Sensitive Soul – Living with dyspraxia and anxiety

Throughout my life I’ve always been a very sensitive person and found life very overwhelming, not just because of my dypraxia but just who I am. Dyspraxia is a hidden specific learning difficulty which affects balance, co-ordination, fine motor skills, spatial awareness and emotional sensitivity. It is still relatively misunderstood compared to other more well-known learning differences such as: dyslexia, especially so is the link between dyspraxia and mental health.

My sensitivity means that as a child I used to have quite a lot of anxious melt downs, I struggled to cope in the environment around me, and it was literally like walking on egg shells for my family and those close to me. Being so sensitive means I deeply care about a lot of issues and have a strong sense of justice, I can’t bear to see any unnecessary pain or suffering and can’t understand why somebody would hurt another person or an animal.  As a person it means I can struggle to regulate my emotions, be a very literal thinker and take things to heart.

Having dyspraxia frequently goes alongside anxiety, depression and lacking self esteem and confidence. As understanding why you are different from your peers can be difficult to understand and for you accept, growing up I experienced a lot of bullying which lead to me struggling with self-harm and depression.

Emotional problems are common with some dyspraxics because firstly a lack of awareness and understanding of what dyspraxia is in general, if we have an issue in public people a lot of people will not automatically think “oh it could be dyspraxia” I know for me that’s always something which has made me self-conscious and pressures from people who may not understand. A lot of my emotional meltdowns as a child and growing up were also out of frustration, frustration at my body and brain not deciding to do what it was told to do. also I am a very sensitive to sensory issues such as: noise and heat. We can also find it hard to adapt to new or unpredictable situations and have fear of the unknown. I’m a very visual thinker and like to plan situations or rehearse them out in my head, I plan every eventuality which could happen, sometimes ending up catastrophizing them. I can also rehearse conversations too, to make some social situations easier for me as I can find some social situations overwhelming and not easy.  I used to be so insecure about being so sensitive, I was surrounded by really assertive people, and my good nature and literal thinking was often manipulated by others and it lead to me experiencing bullying.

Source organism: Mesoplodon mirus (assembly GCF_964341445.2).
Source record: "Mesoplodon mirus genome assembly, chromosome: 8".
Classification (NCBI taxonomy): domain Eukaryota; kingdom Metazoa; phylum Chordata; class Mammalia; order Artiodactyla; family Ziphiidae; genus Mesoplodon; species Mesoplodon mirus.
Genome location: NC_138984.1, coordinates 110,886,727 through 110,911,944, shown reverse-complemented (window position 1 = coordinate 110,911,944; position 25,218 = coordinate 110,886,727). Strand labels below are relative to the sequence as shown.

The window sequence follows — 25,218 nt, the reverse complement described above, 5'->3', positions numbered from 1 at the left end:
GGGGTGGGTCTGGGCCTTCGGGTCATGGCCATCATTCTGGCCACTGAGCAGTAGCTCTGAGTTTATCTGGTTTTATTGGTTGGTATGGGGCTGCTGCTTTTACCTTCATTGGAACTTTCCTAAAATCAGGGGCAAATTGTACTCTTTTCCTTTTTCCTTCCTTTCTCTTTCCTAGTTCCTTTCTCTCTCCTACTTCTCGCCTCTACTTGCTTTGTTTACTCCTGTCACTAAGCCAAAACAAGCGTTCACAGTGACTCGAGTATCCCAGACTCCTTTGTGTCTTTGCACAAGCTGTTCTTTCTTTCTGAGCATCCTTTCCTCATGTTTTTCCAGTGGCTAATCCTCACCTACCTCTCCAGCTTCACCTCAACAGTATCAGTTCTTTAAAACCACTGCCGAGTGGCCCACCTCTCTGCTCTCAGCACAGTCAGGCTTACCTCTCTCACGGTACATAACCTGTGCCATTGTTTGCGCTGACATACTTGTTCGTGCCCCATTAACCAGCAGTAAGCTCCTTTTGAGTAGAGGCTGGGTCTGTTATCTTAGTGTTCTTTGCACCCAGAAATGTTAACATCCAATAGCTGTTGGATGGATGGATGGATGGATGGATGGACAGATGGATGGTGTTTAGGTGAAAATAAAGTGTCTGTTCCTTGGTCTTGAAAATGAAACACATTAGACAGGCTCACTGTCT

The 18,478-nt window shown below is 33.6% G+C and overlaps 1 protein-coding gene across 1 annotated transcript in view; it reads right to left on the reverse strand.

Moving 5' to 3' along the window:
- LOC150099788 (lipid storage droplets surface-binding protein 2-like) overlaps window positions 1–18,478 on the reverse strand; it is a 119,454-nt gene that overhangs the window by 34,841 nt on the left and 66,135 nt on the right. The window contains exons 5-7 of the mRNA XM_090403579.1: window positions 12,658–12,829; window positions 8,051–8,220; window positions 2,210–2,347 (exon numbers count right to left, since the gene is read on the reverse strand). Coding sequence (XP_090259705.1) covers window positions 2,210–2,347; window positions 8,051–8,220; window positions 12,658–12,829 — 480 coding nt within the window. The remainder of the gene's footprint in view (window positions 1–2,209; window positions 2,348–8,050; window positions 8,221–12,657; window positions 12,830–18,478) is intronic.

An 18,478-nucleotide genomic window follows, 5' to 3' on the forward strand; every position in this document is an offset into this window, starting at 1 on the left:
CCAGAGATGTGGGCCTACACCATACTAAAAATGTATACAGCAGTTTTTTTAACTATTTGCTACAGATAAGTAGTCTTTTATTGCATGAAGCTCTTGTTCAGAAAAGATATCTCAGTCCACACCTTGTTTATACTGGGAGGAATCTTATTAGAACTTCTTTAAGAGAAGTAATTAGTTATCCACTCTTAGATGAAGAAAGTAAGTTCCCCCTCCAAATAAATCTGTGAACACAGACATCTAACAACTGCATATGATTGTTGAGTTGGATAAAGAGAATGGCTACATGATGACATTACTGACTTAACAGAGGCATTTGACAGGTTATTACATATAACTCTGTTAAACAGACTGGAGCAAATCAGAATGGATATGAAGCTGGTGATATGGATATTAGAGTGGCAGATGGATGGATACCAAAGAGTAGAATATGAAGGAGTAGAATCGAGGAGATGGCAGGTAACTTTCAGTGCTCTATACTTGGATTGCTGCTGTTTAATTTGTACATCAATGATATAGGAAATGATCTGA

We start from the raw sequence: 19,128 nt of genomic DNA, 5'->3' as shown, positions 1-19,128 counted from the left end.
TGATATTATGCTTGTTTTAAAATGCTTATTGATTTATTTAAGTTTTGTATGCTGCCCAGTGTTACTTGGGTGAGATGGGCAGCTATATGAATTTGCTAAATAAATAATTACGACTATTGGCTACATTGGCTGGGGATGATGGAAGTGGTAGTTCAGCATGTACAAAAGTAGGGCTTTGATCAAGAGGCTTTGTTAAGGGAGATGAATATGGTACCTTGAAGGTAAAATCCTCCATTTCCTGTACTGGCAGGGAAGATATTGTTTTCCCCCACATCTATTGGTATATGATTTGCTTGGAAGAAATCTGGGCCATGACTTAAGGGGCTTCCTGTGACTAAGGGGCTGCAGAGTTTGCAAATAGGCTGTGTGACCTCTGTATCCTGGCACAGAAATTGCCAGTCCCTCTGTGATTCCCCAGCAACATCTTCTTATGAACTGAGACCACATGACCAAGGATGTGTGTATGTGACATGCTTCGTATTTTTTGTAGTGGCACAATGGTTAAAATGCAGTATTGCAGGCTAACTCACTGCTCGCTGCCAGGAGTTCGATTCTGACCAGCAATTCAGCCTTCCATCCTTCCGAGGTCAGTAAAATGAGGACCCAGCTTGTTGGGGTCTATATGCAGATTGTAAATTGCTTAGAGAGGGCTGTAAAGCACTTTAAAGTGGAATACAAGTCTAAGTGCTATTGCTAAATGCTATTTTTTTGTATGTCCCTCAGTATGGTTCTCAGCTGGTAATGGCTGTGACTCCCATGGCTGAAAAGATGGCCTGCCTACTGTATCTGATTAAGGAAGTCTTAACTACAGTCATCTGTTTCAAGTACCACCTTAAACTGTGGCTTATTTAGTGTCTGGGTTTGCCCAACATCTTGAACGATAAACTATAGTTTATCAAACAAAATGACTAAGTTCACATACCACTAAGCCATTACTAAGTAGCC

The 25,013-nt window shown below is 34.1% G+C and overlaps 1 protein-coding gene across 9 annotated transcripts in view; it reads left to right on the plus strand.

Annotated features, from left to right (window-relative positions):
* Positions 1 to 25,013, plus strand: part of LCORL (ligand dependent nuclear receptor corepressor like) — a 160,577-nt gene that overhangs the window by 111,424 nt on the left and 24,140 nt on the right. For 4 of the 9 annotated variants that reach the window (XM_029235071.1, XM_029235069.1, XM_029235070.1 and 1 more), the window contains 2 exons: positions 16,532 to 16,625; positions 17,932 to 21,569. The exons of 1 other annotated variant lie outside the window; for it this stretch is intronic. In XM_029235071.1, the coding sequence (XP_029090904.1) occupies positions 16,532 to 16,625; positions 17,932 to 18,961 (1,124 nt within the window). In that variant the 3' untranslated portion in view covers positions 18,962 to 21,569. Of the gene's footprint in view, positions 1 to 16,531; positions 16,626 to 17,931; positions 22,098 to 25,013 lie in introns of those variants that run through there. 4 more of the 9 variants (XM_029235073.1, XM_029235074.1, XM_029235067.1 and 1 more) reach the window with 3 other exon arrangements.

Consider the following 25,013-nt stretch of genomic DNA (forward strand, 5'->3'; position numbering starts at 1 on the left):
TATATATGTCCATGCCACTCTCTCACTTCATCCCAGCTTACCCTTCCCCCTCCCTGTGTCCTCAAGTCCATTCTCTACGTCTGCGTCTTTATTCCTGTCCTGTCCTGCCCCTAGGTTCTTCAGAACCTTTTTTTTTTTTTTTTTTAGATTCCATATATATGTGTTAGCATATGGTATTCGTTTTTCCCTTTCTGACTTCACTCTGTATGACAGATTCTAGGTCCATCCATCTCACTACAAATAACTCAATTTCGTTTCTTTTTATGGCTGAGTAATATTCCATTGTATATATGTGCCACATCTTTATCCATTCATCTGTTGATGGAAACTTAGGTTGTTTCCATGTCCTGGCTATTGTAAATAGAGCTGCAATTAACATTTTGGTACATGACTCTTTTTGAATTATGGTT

Things changed slightly when I accessed talking therapies to help me with my anxiety, I could have done with this a lot earlier in life which is why it’s so important mental health is talked about.  to help me manage my emotions in a more positive way and develop my confidence. I also got taught some skills for assertiveness and being able to say no.  For me this is an ongoing process and I hope over time I will be able control my anxieties and not let them control me.

I’ve also realised that over time my emotional sensitivity has been turned into emotional resilience which shows that sensitivity isn’t a sign of weakness but a sign of strength and that being sensitive can have some positives in life too such as being very empathetic to others and have a natural understanding  when they might be struggling with life,  I find I’m very good at working out when someone isn’t ok and needs a bit of support, also it makes us have  non-judgemental and seeing the bigger picture both of people and situations , in world sometimes filled with so much bitterness and cruelty that can be such a good thing.  Never struggle in silence.

 

Rosie Edmondson @marvelousmollie

http://thinkoutsideofthecardboardbox.blogspot.co.uk/

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